Surprises In U.S. News’ 2017 MBA Ranking

There’s a big surprise in the 2017 U.S. News MBA ranking out today (March 14).

For only the second time in 28 years, the University of Pennsylvania’s Wharton School fought its way into a tie for first place with Harvard Business School. To capture the top prize, Wharton had to rise three places, jumping over both Stanford University’s Graduate School of Business and the University of Chicago’s Booth School of Business.

The last time Wharton shared first in the U.S. News survey was three years ago when the Philadelphia-based school was in a three-way tie with HBS and Stanford. Wharton administrators have to be breathing a sigh of relief after Booth, building on years of momentum, surpassed the school on the U.S. News list last year for the very first time.

Wharton’s emergence, however, likely has to do more with flaws in U.S. News’ methodology than any major improvements at the school. Wharton was a beneficiary of the way the magazine calculates salary and employment metrics to gain its first place finish (see How Wharton Fought Its Way To The Top Of U.S. News’ 2017 MBA Ranking).


New Stanford GSB Dean Jonathan Levin sees his school fall behind HBS, Wharton & Booth

There are other surprises on this year’s list–and a few shocks. Stanford, despite its highly advantageous geographical location in the most dynamic economy in the world, fell three places to fourth, behind HBS, Wharton and No. 3 Chicago Booth. Stanford’s fall is largely a result of the self-confidence of its MBA graduates who wait longer than peers at other schools to accept their job offers. Only 62.8% of its MBAs were employed by graduation, compared to 85.8% at Wharton, mainly because fewer students are pursuing jobs with mainstream MBA employers, preferring startups and early-stage companies that hire just in time. In all probability, that is also why Stanford slipped in U.S. News’ survey of corporate recruiters, falling behind HBS, Wharton and Chicago Booth among the major employers who complete the survey.

Northwestern University’s Kellogg School and MIT’s Sloan School of Management each climbed one place to finish in a three-way tie with Stanford for the No. 4 spot. New York University’s Stern School of Business, unfairly penalized by U.S. News over a human error in filling out the magazine’s survey last year, climbed back to 12th place from 20th in 2016. Yale’s School of Management, which rose five spots last year to win its highest U.S. News ranking ever, held onto its ninth place finish.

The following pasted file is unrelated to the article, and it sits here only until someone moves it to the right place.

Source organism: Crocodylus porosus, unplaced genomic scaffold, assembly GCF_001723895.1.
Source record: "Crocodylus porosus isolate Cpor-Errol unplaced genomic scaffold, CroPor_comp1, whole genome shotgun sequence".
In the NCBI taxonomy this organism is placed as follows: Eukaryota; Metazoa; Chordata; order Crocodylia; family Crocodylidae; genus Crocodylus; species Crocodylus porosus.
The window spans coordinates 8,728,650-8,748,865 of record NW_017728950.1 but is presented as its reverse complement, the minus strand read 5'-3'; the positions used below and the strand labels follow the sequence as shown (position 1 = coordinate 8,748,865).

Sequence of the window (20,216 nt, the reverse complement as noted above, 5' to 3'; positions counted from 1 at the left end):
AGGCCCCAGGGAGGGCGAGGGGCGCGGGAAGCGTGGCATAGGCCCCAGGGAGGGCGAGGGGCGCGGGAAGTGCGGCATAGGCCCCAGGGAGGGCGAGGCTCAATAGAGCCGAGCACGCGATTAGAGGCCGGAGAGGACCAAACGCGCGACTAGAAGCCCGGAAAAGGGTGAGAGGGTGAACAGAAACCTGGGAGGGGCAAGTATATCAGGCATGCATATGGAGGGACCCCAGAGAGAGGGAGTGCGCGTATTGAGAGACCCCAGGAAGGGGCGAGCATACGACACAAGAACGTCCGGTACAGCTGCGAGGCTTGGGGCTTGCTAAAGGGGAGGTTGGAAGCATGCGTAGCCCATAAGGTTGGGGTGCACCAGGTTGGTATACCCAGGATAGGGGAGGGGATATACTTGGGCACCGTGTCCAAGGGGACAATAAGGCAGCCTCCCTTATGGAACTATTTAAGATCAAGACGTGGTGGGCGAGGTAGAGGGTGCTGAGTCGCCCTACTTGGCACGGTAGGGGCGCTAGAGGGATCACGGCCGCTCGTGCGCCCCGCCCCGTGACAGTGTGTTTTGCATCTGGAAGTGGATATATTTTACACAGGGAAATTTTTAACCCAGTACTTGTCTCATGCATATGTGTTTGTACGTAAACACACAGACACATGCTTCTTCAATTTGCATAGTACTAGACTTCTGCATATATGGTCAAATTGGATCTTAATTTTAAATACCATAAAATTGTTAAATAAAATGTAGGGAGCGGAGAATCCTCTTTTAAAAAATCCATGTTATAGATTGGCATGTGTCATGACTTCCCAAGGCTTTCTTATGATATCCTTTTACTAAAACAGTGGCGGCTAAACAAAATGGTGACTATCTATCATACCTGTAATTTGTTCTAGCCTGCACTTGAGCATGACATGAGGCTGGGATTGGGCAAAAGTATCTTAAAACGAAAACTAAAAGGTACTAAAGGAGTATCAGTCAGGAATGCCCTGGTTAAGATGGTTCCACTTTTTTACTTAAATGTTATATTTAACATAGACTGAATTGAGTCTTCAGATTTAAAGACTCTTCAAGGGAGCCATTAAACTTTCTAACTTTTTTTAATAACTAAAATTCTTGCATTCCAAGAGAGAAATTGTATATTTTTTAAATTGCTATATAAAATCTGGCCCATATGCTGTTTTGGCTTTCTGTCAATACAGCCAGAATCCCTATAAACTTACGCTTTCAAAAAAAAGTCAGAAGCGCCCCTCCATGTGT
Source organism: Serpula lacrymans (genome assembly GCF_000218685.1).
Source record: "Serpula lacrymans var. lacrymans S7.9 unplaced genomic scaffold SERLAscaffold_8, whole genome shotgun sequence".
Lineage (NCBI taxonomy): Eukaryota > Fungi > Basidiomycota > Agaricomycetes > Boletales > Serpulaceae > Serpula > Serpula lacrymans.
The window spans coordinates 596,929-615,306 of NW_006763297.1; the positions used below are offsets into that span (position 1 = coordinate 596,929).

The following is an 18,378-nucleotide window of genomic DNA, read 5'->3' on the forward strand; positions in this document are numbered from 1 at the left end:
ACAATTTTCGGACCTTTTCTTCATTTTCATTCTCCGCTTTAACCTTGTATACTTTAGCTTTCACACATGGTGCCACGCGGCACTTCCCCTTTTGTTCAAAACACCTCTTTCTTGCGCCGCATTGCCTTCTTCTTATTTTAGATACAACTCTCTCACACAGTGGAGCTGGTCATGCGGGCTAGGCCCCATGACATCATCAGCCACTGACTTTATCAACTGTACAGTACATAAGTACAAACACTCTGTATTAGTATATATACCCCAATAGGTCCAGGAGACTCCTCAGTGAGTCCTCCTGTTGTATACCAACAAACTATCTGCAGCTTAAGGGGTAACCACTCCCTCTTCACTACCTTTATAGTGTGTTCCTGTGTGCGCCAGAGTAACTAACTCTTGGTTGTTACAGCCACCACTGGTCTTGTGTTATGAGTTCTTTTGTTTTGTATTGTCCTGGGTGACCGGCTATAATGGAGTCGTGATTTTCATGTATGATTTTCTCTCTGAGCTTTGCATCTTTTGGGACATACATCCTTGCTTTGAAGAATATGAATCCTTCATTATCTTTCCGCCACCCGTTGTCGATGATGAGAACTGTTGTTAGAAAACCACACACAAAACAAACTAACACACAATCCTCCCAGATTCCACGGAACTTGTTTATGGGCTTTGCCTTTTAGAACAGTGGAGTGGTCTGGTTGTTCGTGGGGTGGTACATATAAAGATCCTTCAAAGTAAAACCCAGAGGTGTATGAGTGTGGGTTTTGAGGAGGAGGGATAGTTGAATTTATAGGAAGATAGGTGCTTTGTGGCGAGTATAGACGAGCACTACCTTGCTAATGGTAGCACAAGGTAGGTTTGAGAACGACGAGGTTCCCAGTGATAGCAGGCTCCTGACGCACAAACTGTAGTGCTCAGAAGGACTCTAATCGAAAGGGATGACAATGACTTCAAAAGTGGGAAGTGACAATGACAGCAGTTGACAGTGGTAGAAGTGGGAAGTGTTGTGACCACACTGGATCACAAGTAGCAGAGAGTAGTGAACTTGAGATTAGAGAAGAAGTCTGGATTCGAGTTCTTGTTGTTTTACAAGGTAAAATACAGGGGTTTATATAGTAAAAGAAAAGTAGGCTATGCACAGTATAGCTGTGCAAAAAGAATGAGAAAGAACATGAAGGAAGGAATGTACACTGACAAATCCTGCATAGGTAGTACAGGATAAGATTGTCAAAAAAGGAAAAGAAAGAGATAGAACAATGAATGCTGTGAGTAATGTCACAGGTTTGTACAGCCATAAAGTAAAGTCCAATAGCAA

Arizona State University’s W. P. Carey School of Business proved that its strategy of offering full scholarships to every single MBA student has paid off. For the first time ever, Carey cracked the Top 25 list, moving up ten places to 25th from 35 a year ago, thanks to significant improvements in the quality of its incoming cohort of students (see Biggest Winners & Losers In U.S. News’ 2017 MBA Ranking). The University of Southern California’s Marshall School also made big gains, rising seven places to a rank of 24th from 31 in 2016. To make way for Carey and Marshall, two schools fell off the Top 25 list. Rice University’s Jones Graduate School of Business and Notre Dame University’s Mendoza College of Business, both tied at 25th last year, fell into another tie this year to rank 29th.


Darden Dean Scott Beardsley has seen two straight ranking drops

Besides the drop by Stanford, two other Top 25 schools lost some ground. The University of Virginia’s Darden School of Business and Vanderbilt University’s Owen School of Management both fell three places to finish 14th and 25th, respectively. It’s the second consecutive year that Darden has fallen on the U.S. News list under new Dean Scott Beardsley. The school’s full-time MBA program was ranked tenth only two years ago.

Though the U.S. News ranking fails to assess schools outside the U.S., it is arguably the most watched and followed of all the MBA rankings. The magazine puts a 2018 date on the ranking, even though it is coming out in 2017 and based on 2016 data. That’s largely because of the use of quantiative data on admissions and career outcomes. The methodology takes into account a wealth of proprietary and school-supplied data to crank out its annual ranking of the best full-time MBA programs. The magazine does its own peer assessment survey of B-school deans and MBA directors (25% of the score). It also does its own survey of corporate recruiters (accounting for 15% of the overall ranking). U.S. News said it averaged the recruiter scores over the past three years for the ranking. The magazine reported a 43% response rate for the peer survey but none for the mashup of recruiter polls.

Other metrics included in the ranking are starting salaries and bonuses (14%), employment rates at and three months after graduation (7% to 14%, respectively), student GMATs and GREs scores (about 16%), undergrad GPAs (about 8%), and the percentage of applicants who are accepted to a school (a little over 1%). This is the fifth year U.S. News included GRE scores in its ranking methodology.

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